Broadway Through the Gramophone, Vol. 1

Various Artists

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Broadway Through the Gramophone, Vol. 1 Review

by William Ruhlmann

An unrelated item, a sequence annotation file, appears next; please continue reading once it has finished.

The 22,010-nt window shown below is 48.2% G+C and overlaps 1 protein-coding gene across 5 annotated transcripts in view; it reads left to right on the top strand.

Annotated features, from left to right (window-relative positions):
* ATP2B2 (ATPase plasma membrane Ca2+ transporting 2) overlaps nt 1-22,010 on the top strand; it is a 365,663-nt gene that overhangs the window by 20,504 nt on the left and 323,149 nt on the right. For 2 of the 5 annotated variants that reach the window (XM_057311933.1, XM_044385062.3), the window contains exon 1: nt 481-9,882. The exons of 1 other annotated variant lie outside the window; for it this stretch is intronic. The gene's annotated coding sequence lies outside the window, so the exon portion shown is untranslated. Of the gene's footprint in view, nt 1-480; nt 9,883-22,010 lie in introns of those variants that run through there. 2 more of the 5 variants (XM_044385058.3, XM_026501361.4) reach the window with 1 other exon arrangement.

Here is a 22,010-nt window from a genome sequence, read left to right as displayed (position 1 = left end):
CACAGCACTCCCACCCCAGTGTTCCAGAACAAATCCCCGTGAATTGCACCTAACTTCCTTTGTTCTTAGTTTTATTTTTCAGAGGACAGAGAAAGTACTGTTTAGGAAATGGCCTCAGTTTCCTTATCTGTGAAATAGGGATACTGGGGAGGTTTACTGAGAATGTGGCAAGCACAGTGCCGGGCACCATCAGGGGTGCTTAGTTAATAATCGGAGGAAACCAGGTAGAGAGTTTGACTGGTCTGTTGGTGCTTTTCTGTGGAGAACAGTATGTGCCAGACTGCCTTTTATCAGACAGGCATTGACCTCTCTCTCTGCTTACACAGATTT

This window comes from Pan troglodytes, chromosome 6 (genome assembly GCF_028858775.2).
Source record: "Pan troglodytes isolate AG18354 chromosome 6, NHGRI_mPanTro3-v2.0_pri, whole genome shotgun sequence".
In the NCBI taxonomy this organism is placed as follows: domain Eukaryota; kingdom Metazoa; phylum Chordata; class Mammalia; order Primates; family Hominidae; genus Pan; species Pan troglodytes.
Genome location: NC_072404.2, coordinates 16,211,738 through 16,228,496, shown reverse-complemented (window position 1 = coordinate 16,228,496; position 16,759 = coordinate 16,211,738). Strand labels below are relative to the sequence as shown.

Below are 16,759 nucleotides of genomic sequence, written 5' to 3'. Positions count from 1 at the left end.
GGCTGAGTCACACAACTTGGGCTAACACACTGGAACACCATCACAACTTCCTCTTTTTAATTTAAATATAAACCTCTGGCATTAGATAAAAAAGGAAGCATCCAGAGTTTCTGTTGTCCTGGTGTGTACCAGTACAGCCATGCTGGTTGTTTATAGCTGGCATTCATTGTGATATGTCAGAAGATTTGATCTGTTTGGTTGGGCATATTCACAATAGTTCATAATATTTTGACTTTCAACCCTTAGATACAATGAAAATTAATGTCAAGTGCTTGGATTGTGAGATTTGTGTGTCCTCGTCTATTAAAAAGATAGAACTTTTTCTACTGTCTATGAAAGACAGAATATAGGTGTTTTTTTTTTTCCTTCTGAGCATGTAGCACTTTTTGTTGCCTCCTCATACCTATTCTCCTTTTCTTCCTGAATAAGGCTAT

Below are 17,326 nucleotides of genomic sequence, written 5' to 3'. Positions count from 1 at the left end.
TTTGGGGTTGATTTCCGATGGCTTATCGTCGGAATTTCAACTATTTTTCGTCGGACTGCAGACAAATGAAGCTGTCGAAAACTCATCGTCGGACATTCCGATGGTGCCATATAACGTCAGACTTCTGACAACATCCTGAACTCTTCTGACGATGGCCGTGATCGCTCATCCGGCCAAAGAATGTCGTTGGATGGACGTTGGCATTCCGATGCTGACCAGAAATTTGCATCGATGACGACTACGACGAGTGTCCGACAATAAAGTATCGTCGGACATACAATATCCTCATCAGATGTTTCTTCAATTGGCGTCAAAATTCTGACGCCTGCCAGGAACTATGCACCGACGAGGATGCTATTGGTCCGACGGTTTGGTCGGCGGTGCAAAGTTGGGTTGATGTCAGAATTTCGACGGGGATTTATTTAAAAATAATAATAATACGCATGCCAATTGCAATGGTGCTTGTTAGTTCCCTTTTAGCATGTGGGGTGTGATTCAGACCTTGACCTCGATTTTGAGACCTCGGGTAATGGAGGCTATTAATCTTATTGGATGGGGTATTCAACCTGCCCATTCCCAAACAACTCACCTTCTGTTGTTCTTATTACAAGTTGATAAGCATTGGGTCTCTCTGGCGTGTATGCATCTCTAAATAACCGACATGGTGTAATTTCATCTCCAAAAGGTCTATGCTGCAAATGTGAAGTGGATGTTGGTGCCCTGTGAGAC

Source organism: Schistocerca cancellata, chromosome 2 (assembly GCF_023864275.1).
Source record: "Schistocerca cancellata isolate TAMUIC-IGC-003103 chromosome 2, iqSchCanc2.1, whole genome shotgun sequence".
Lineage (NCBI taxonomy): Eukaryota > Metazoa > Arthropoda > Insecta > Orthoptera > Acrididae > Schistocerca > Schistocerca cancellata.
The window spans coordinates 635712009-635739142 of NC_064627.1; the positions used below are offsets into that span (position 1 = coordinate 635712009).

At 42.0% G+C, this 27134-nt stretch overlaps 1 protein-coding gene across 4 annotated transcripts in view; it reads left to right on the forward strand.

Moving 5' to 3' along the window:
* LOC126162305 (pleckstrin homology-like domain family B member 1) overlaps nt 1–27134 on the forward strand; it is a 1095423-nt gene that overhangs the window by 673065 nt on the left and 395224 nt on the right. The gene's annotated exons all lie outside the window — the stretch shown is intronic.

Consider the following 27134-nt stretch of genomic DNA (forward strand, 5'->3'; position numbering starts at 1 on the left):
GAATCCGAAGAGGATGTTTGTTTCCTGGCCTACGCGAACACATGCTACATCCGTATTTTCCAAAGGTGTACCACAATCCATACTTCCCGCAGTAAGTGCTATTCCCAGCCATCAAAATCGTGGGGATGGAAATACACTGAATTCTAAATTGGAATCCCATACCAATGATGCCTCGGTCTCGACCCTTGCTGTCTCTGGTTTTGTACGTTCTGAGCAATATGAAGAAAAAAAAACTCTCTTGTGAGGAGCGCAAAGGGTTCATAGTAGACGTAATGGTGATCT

The Broadway cast album was a concept that didn't catch on with record labels until the 1940s, but musicals served as a source for popular recordings long before that, and one precursor of cast recordings was a series of medleys of show scores performed by all-star (but anonymous) studio groups. Victor Records was the leader in this genre, which flourished from 1909, when the company introduced it, to the early '30s. The Victor Light Opera Company featured major stars of the day, such as Billy Murray and Ada Jones, singing the choruses of several of the major songs from a show, with the results released on a single as "Gems From the Merry Widow," or whatever the show was. And the records were popular: Chart researcher Joel Whitburn's book of chart reconstructions, Pop Memories, lists 24 "Gems from" chart singles for the Victor Light Opera Company between 1909 and 1925. Naturally, other labels followed suit. This CD reissue, the first of four volumes, presents 35 of the medleys, putting them in chronological order by show. The labels quickly ran out of current musicals to summarize and began looking back in history. The opening track here presents excerpts from six songs from the 1844 show The Bohemian Girl, recorded in 1923 by the Brunswick Light Opera Company, and the set doesn't get to 1909 musicals until its last six selections. The result is a previously unheard history of musicals in the late 19th and early 20th centuries, clearly tracing a development from European operetta to more contemporary American styles. The advent of Victor Herbert with The Wizard of the Nile in 1895 is crucial. Sound quality on these transfers from records originally released between 1909 and 1924 is not great, of course, but the chance to hear this rare music is.

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